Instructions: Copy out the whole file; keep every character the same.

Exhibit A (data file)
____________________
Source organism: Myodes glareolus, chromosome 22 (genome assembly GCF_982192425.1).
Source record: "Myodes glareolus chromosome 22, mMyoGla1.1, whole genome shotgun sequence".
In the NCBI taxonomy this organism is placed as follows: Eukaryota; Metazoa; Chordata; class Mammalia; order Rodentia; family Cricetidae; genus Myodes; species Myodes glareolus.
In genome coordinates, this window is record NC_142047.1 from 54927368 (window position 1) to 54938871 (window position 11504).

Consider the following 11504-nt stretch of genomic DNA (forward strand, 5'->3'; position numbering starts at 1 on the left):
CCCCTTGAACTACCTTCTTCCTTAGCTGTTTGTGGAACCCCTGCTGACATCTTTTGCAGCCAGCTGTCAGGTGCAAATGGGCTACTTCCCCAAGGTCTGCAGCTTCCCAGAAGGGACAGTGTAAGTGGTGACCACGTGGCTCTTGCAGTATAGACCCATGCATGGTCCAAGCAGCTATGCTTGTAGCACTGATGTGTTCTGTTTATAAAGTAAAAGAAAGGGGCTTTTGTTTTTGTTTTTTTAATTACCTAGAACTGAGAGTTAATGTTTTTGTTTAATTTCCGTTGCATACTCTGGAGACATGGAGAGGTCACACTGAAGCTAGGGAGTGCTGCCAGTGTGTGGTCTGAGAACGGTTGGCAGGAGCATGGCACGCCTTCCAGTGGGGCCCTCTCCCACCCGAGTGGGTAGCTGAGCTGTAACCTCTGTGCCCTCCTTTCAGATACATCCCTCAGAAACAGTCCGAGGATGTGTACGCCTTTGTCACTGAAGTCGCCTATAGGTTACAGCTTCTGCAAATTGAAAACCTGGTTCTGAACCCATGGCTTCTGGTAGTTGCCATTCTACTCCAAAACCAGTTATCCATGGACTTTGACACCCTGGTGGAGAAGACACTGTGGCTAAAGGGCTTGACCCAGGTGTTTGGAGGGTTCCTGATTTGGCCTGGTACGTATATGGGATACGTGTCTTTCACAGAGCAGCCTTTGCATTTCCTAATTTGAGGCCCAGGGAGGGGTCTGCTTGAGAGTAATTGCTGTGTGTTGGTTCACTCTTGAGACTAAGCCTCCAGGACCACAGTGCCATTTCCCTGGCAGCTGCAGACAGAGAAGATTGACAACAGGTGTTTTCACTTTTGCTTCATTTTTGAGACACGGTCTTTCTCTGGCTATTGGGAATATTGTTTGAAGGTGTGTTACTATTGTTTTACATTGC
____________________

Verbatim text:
Source organism: Myodes glareolus, chromosome 22 (genome assembly GCF_982192425.1).
Source record: "Myodes glareolus chromosome 22, mMyoGla1.1, whole genome shotgun sequence".
In the NCBI taxonomy this organism is placed as follows: Eukaryota; Metazoa; Chordata; class Mammalia; order Rodentia; family Cricetidae; genus Myodes; species Myodes glareolus.
In genome coordinates, this window is record NC_142047.1 from 54927368 (window position 1) to 54938871 (window position 11504).

Consider the following 11504-nt stretch of genomic DNA (forward strand, 5'->3'; position numbering starts at 1 on the left):
CCCCTTGAACTACCTTCTTCCTTAGCTGTTTGTGGAACCCCTGCTGACATCTTTTGCAGCCAGCTGTCAGGTGCAAATGGGCTACTTCCCCAAGGTCTGCAGCTTCCCAGAAGGGACAGTGTAAGTGGTGACCACGTGGCTCTTGCAGTATAGACCCATGCATGGTCCAAGCAGCTATGCTTGTAGCACTGATGTGTTCTGTTTATAAAGTAAAAGAAAGGGGCTTTTGTTTTTGTTTTTTTAATTACCTAGAACTGAGAGTTAATGTTTTTGTTTAATTTCCGTTGCATACTCTGGAGACATGGAGAGGTCACACTGAAGCTAGGGAGTGCTGCCAGTGTGTGGTCTGAGAACGGTTGGCAGGAGCATGGCACGCCTTCCAGTGGGGCCCTCTCCCACCCGAGTGGGTAGCTGAGCTGTAACCTCTGTGCCCTCCTTTCAGATACATCCCTCAGAAACAGTCCGAGGATGTGTACGCCTTTGTCACTGAAGTCGCCTATAGGTTACAGCTTCTGCAAATTGAAAACCTGGTTCTGAACCCATGGCTTCTGGTAGTTGCCATTCTACTCCAAAACCAGTTATCCATGGACTTTGACACCCTGGTGGAGAAGACACTGTGGCTAAAGGGCTTGACCCAGGTGTTTGGAGGGTTCCTGATTTGGCCTGGTACGTATATGGGATACGTGTCTTTCACAGAGCAGCCTTTGCATTTCCTAATTTGAGGCCCAGGGAGGGGTCTGCTTGAGAGTAATTGCTGTGTGTTGGTTCACTCTTGAGACTAAGCCTCCAGGACCACAGTGCCATTTCCCTGGCAGCTGCAGACAGAGAAGATTGACAACAGGTGTTTTCACTTTTGCTTCATTTTTGAGACACGGTCTTTCTCTGGCTATTGGGAATATTGTTTGAAGGTGTGTTACTATTGTTTTACATTGC